The Treasury Board (1915-20) decided administratively and without medical evidence, that medical practice did not include treating addiction. The ruling simplified its resource-intensive, national responsibility for medical narcotic use during the public hysteria that led to the 13th Amendment in 1920. Enforcement agents were emboldened by amplified sensationalism in press reports about crime and drug raids. The last successful clinic was forced to close in 1923. Stigmatization of patients suffering from substance use disorders began to flourish as criminalization expanded and many thousands of physicians have been prosecuted for the intent to relieve suffering10.
Tennessee already has the manpower and resources, if properly organized and managed, to start over again and reduce the overdose death rate while simultaneously decreasing the availability of dangerous illicit drugs in the state - economic science calls it simply the law of supply and demand! It makes sense to integrate behavioral health care because a) comorbid substance use and psychiatric disorders are the leading cause of morbidity and mortality, b) it could simplify funding, operations, coordination of resources for clinical management, and research c) and catapult Tennessee ‘Back to the Future’ as an example of successful public healthcare8.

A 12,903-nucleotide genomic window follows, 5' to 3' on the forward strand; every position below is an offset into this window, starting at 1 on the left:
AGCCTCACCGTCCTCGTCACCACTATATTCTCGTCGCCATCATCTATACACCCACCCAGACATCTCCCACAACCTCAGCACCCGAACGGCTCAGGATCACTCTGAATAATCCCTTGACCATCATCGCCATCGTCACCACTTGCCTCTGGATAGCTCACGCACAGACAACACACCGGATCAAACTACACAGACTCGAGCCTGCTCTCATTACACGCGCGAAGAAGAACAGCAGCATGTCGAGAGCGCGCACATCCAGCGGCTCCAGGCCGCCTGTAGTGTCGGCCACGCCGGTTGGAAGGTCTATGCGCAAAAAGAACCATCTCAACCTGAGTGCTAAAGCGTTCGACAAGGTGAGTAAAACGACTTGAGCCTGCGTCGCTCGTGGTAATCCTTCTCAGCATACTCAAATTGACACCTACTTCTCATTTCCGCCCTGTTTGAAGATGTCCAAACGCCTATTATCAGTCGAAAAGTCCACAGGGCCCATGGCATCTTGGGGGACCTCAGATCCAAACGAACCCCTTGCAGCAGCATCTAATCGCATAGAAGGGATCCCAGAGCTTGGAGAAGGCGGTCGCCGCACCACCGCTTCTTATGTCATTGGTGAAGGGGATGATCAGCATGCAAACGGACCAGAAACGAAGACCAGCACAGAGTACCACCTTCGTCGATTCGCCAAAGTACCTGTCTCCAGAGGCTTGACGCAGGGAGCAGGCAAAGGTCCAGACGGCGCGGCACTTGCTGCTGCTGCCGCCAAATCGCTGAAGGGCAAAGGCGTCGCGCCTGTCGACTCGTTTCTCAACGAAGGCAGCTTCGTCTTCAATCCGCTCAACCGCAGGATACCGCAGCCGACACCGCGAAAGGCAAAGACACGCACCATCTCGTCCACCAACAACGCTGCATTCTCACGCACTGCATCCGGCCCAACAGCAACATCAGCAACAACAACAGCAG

TREAT ADDICTION SAVE LIVES©ASAM is a simple solution, but it won’t be easy. Basically, it will require coordinating all the providers, agencies, and resources that are separately trying to address the overdose issue with medical (addiction psychiatry) leadership – what Brown and Butler each accomplished within a few short years - a century ago!
Reducing stigma by saving the lives of drug overdose victims is the best way to initiate change in Tennessee’s overdose death rate and would reduce the demand for illicit drugs. Demonstration that medical treatment allows moribund opioid overdose victims to recover their lives will gradually begin to change public opinion. Existing Tennessee legislation already permits 72-hour involuntary commitment, for evaluation of life-threatening psychiatric illness, including drug dependence. The false belief that decisional capacity is not affected by opioid withdrawal originated in prohibition hysteria over a century ago. I submit that 72-hour psychiatric commitment following overdose resuscitation for substance use disorders is the best initiative to reduce the overdose death epidemic in Tennessee. Half-measures will be less successful and often perpetuate stigma. Believe me, I know how helpful involuntary commitment and stigma reduction can be.
Question and slides submitted by Reid Finlayson, MD, Professor of Psychiatry and Behavioral Sciences, VUMC